On a cold, rainy Saturday morning, about a dozen people hopped out of their trucks with helmets, headlights and other climbing gear at the side of a gravel road in Summersville, a small Ozark town located almost 200 miles from St. Louis.
They arrived on a mission to find five caves off the trail of the state-owned Gist Ranch Conservation Area, relying on decades-old records from the Missouri Speleological Survey.
Many records of Missouri’s caves don’t contain precise locations, since a lot of them were reported before sophisticated mapping technologies were developed. The state largely relies on recreational cavers to help track them down.
“We like being out, we like hiking. We like being in the woods, the adventure part of it,” said Jim Ruedin, a St. Louis-area resident who has explored caves for more than 20 years. “Even if we don’t find a cave, we still had fun."
According to state data, Missouri has more than 7,000 caves, the second greatest number of caves in the country (Tennessee has more than 10,000). The caves sometimes contain endangered species and artifacts from indigenous people. Explorations provide useful knowledge to the state, in case a developer wants to build in an area that may have caves.
The search for the first cave
Ruedin, a member of the Meramec Valley Grotto, led the recent survey in the Gist Ranch Conservation Area. It was the first time that members of the group, most from the St. Louis area, had looked for caves in this part of the Ozarks.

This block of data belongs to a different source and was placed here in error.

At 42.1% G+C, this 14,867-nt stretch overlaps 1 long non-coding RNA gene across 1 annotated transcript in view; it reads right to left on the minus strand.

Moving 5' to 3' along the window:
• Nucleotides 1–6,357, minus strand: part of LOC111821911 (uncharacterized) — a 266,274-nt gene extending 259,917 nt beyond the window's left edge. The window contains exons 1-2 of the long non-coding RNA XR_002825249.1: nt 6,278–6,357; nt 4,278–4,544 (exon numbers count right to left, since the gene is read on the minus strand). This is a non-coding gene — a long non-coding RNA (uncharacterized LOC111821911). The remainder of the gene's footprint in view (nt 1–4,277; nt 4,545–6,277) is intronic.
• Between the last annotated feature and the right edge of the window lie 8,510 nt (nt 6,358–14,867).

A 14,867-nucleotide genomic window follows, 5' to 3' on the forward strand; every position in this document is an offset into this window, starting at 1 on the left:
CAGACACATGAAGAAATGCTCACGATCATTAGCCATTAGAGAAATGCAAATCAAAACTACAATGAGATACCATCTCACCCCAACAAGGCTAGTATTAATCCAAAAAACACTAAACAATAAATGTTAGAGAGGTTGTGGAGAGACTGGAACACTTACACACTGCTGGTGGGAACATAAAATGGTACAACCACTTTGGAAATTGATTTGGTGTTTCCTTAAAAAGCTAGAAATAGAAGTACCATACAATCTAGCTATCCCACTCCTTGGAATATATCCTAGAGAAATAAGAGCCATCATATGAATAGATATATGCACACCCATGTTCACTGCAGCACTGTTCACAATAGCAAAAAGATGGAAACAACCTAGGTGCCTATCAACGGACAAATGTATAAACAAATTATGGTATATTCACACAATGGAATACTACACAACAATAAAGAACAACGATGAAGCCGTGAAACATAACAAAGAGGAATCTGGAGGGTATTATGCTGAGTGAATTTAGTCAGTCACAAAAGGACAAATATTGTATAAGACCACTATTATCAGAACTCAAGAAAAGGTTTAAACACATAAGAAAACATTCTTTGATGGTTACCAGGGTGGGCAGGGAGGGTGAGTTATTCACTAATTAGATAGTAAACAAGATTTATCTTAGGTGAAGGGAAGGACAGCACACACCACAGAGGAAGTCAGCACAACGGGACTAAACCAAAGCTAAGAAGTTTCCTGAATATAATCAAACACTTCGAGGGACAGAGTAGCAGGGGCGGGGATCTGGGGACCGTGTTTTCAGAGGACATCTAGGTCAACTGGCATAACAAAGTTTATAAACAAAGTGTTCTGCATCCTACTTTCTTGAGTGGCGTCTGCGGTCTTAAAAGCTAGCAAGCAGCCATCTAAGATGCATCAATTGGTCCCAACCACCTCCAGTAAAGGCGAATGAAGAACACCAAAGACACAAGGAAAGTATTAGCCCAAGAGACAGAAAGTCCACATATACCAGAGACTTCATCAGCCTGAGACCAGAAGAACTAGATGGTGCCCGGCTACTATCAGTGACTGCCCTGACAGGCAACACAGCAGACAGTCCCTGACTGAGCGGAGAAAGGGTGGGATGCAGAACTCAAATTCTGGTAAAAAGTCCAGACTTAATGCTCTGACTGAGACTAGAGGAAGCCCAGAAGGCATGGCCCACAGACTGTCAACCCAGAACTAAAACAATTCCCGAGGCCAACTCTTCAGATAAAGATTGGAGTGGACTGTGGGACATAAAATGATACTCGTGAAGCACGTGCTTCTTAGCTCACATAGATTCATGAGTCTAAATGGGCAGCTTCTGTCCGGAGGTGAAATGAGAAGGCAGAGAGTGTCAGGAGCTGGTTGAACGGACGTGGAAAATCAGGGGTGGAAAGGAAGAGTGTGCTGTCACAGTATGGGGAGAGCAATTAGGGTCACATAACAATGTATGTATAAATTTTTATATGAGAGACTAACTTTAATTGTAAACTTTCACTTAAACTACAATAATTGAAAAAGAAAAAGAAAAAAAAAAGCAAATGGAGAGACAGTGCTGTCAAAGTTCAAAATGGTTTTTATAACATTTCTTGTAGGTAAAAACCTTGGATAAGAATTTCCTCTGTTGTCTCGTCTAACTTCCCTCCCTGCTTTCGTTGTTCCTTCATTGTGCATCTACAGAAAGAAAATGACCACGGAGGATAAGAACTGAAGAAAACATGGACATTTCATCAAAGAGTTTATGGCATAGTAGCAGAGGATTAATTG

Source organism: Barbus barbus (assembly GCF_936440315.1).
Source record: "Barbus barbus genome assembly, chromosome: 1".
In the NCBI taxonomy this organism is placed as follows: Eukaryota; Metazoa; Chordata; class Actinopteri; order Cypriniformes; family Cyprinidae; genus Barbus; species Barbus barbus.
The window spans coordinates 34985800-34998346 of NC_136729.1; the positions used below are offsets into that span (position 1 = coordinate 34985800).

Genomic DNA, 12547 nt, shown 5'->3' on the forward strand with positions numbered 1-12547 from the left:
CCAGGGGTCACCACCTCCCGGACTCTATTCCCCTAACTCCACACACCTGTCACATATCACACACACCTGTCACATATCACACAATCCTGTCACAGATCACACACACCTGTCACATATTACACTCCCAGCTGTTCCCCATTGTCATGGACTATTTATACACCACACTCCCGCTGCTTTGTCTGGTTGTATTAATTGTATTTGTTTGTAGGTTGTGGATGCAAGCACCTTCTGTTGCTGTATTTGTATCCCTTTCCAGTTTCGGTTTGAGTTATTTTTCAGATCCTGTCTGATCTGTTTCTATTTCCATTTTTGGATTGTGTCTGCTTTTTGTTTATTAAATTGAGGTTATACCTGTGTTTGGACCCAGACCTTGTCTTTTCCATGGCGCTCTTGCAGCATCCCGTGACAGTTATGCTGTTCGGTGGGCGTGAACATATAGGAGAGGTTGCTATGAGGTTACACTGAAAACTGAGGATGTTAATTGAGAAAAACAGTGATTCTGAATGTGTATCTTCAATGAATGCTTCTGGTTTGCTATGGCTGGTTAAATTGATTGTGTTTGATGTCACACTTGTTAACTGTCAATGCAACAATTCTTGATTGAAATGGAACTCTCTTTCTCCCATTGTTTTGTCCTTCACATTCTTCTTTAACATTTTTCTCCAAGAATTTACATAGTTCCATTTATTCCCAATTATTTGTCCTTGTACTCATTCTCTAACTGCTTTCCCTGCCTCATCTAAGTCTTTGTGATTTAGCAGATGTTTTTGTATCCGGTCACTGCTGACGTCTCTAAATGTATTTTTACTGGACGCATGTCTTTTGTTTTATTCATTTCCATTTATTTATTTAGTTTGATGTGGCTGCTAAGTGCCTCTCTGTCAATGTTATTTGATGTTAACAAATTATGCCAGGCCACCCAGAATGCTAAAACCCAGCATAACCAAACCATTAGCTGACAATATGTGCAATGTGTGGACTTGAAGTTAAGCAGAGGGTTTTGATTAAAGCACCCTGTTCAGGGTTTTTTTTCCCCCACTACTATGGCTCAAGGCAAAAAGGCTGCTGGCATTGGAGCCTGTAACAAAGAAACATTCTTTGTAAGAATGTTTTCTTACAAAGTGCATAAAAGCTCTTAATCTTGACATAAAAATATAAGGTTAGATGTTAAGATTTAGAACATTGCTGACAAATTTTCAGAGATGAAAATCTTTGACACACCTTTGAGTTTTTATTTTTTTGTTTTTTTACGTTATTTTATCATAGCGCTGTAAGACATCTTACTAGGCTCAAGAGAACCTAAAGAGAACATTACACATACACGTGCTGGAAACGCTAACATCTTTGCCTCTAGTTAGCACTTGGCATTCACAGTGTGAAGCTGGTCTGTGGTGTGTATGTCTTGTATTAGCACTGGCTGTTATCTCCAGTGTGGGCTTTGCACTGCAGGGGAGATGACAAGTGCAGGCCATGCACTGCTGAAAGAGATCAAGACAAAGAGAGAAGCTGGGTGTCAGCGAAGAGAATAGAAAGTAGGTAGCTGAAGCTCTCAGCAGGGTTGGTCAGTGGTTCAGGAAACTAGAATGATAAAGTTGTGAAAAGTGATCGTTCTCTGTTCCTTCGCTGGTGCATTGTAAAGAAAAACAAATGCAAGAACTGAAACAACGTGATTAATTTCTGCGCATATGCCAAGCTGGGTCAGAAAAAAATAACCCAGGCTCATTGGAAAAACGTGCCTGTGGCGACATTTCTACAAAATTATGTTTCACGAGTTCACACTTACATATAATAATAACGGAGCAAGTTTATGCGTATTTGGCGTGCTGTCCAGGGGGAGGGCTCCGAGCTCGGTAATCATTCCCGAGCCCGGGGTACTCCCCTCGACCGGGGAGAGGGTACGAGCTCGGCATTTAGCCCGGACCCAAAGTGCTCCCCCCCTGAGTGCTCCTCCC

“Going to a new area, some place that we’re not familiar with is a part of what we get excited about,” Ruedin said. “We hope that we’ll find all five. You just never know until you get involved.”
As he held a map in his hand, he rallied other cavers in a circle around him.
“We’ll try to find this Rattlesnake Cave first,” Ruedin said, before asking caver Joe Light to ask if he wanted to take the map.
“I’m following you,” Light said. “You’re in charge.”
The cavers also use a topography app called Topo Maps, which shows physical features of an area on their phones. It’s useful because it works in areas where there’s weak cell signal, so it helps them look for caves and also find their way back, in case they get lost and separated from other cavers. Often, people will stray far from the trail to find caves.
The group struggled to find Rattlesnake Cave.
“It’s not screaming, 'Cave!'” Ruedin said. “We’re just not seeing things we typically see where we would be looking — you know, rock outcroppings. You’d see exposed rock and things like that. It’s not looking particularly karsty.”
That’s a reference to karst topography, a geologic term often used to describe areas where there are sinkholes and caves.